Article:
LONDON – It has been around four months since the United Kingdom has left the European Union (EU) officially, having departed from the transition period on January 1.
Like with many other aspects of the country, this has been sure to affect the aviation sector. This piece will go into how it will affect the industry in the UK, and whether any negative downturn we see in the short-term will be beneficial in the long-term.
BREXIT has obviously been a very political endeavour taken out by the United Kingdom, which is why we first need to discover some of the many pros and cons of leaving the European Union, particularly in the context of aviation.
The Benefits & Drawbacks
One of the main thrusts for wanting to leave the EU was through retaining the country’s sovereignty. The same rule applies to aviation. With such a withdrawal taking place, it means that the United Kingdom is not bound by the rules set by the European Aviation Safety Agency (EASA) (EASA, 2020).
This includes things like “safety associations, traffic rights, certification of aircraft and aircraft parties, among licenses of the crew” (Tulkki 2019, p. 1). Whilst it is a considerable amount of work to take on, it offers more flexibility in the regulatory process.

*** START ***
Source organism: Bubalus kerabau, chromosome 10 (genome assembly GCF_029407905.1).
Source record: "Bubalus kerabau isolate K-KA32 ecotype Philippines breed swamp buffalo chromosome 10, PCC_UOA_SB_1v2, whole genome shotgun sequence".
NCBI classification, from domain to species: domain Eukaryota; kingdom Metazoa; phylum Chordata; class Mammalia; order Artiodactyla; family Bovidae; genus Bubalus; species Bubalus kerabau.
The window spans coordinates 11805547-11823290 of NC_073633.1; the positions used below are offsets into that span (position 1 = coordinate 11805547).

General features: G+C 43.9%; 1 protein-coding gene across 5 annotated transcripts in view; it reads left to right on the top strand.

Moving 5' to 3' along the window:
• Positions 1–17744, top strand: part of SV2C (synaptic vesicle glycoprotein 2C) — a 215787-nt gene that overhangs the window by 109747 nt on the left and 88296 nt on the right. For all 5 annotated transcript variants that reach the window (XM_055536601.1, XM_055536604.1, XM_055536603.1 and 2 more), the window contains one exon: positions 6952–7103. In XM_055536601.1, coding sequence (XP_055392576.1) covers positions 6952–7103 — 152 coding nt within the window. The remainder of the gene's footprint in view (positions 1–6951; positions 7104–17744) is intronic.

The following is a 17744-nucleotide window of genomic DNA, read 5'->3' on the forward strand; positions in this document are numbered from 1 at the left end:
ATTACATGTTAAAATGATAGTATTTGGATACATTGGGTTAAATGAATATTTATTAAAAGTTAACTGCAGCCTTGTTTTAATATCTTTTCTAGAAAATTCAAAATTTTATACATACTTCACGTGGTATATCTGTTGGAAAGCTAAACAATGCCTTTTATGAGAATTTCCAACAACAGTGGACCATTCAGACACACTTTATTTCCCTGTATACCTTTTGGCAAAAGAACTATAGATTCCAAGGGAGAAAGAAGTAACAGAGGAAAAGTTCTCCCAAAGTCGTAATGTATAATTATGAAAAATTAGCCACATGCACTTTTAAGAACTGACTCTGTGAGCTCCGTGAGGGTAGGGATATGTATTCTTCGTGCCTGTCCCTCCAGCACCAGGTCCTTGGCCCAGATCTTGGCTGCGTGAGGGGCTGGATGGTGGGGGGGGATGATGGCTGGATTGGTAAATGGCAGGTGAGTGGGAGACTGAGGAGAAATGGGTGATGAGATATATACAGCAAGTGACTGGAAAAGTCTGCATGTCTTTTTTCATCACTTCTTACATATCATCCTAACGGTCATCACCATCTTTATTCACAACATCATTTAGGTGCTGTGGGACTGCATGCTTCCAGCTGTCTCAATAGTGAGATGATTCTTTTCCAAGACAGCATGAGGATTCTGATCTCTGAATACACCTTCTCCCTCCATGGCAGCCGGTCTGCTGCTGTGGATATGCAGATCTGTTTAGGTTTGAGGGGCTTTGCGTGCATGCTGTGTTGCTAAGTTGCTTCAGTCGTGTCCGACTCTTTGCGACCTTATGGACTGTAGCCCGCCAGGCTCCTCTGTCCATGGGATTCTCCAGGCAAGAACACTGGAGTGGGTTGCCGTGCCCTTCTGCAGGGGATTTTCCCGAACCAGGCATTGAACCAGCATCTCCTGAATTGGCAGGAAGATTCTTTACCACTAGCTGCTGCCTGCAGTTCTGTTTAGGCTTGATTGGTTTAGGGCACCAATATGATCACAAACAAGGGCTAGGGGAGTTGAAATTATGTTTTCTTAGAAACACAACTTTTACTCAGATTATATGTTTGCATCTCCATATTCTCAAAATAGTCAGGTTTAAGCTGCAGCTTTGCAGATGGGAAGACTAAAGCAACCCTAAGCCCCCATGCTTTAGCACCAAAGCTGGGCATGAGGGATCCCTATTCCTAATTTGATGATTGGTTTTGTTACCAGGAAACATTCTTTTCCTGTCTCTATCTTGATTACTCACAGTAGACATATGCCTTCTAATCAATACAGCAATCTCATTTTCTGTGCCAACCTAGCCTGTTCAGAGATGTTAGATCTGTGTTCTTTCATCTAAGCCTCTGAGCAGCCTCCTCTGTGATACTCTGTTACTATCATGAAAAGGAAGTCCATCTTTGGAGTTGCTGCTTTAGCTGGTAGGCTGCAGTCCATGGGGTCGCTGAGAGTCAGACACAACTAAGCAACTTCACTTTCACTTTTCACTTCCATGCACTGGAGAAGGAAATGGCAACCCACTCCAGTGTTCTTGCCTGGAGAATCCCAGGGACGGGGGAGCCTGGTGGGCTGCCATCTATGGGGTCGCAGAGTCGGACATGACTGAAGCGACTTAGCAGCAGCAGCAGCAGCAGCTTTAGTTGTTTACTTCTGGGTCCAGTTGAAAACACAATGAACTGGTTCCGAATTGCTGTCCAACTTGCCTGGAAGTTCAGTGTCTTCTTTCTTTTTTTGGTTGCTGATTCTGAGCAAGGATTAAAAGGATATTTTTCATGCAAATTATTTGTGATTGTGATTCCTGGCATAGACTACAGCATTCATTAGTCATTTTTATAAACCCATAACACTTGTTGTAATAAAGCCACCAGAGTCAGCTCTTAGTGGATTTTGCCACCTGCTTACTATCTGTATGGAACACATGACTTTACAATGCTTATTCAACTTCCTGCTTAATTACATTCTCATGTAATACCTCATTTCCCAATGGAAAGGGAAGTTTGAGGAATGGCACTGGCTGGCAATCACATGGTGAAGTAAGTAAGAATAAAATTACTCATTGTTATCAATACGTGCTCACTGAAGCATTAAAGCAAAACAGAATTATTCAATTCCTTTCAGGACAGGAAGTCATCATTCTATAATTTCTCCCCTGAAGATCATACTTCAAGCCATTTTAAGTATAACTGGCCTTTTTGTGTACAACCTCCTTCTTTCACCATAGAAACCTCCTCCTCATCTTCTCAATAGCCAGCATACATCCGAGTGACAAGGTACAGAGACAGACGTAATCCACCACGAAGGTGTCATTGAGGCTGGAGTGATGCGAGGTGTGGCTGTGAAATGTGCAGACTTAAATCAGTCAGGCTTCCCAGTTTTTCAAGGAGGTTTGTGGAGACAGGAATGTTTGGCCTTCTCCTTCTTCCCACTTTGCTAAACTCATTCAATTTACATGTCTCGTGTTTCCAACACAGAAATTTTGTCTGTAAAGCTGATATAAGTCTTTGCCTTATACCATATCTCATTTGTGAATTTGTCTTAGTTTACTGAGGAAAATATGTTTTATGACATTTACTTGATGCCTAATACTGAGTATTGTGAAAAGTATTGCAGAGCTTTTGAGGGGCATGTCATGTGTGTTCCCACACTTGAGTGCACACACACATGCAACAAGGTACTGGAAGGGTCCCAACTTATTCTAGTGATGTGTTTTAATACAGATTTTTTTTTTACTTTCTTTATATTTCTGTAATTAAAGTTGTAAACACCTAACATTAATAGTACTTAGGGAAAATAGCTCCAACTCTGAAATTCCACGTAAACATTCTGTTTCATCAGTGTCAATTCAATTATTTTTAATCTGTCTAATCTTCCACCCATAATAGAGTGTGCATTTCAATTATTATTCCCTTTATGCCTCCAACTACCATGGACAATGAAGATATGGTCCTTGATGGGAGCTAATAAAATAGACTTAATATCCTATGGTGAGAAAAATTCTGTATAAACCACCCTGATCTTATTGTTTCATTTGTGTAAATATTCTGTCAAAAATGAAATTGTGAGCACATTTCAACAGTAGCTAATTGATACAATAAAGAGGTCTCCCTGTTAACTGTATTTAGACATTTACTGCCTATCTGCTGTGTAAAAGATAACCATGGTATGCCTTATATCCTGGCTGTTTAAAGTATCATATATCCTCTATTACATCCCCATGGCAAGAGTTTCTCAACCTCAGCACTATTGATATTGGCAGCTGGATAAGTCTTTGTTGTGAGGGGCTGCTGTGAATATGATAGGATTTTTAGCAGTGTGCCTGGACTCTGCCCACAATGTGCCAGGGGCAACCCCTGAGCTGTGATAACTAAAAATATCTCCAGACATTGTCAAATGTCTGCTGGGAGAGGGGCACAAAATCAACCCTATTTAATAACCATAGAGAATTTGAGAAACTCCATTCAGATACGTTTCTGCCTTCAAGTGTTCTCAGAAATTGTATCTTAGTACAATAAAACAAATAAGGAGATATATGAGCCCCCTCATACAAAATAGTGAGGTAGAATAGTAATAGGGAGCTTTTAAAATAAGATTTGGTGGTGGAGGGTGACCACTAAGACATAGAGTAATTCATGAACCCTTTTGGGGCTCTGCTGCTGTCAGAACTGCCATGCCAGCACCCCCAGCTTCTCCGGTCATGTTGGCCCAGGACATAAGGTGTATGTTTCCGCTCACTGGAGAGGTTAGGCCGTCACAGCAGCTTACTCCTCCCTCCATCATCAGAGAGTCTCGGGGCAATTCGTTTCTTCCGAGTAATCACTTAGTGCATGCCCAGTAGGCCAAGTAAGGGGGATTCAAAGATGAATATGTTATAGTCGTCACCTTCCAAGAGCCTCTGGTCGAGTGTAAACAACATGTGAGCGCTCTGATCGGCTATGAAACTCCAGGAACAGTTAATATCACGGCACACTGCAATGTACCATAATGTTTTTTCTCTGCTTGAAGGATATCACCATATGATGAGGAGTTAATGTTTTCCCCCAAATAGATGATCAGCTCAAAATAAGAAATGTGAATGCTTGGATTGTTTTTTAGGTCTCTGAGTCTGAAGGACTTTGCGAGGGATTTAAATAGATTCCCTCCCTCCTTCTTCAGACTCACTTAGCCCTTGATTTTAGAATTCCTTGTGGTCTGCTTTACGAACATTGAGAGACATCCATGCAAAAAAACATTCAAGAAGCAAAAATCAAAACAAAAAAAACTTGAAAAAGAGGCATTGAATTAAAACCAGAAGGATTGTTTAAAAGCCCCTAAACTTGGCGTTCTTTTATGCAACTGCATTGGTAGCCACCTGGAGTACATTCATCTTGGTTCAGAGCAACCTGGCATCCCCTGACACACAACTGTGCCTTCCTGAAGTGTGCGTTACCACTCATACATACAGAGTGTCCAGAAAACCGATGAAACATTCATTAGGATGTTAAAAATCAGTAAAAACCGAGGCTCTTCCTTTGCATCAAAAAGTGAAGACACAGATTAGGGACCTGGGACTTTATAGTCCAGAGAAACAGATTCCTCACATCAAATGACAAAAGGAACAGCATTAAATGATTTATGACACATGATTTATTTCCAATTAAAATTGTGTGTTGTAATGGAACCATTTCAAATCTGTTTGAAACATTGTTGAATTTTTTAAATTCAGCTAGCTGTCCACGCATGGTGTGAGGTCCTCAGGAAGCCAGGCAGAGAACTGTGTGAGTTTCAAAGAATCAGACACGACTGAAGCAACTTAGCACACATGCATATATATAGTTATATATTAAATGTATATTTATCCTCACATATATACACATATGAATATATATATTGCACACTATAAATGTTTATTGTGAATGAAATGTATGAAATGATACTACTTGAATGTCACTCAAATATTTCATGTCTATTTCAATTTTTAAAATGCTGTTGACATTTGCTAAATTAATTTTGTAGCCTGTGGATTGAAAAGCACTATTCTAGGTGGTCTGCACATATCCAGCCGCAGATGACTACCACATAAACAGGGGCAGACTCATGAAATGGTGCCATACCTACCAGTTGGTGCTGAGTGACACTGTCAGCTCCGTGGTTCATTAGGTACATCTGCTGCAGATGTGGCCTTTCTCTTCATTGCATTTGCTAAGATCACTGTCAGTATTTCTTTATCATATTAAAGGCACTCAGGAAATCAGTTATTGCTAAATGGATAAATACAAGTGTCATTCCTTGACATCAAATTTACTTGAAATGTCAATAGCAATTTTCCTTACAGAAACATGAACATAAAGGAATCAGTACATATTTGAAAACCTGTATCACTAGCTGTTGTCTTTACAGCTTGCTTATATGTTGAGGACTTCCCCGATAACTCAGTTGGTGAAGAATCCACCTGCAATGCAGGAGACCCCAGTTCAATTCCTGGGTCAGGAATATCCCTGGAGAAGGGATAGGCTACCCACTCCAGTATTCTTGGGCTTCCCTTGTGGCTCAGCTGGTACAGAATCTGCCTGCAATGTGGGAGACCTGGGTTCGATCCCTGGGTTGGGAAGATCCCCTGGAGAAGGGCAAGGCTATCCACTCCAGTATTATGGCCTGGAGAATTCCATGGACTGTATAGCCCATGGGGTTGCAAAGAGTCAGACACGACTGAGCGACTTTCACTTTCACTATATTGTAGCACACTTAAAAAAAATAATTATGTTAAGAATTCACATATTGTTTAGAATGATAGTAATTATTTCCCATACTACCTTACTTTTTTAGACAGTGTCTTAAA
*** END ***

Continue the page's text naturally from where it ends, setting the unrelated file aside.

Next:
A drawback to this at the time was that there was a “resulting need to renegotiate the terms of the U.K.’s relationship with the EU” otherwise there would be “major consequences for EU-U.S and U.S-U.K aviation relations (Goldman & Schulte-Strathaus 2017, p. 3).
However, as the negotiations came to a close last year, the new open skies agreement between the UK and the US was made on November 17, 2020 (U.S Embassy & Consulates in the United Kingdom, 2020).
October last year also saw the threat of no flights operating between the EU and the UK if no deal was agreed (Vitolano, 2020). This had been discredited by many scholars however, dating back to 2019.
Wilkes explained that “UK and EU institutions will still be able to access each another’s clearing and settlement systems on the day after BREXIT, and planes will still be able to fly between the blocs” (Wilkes 2019, p. 6). So the question to ask is, was there deliberate brinksmanship at play?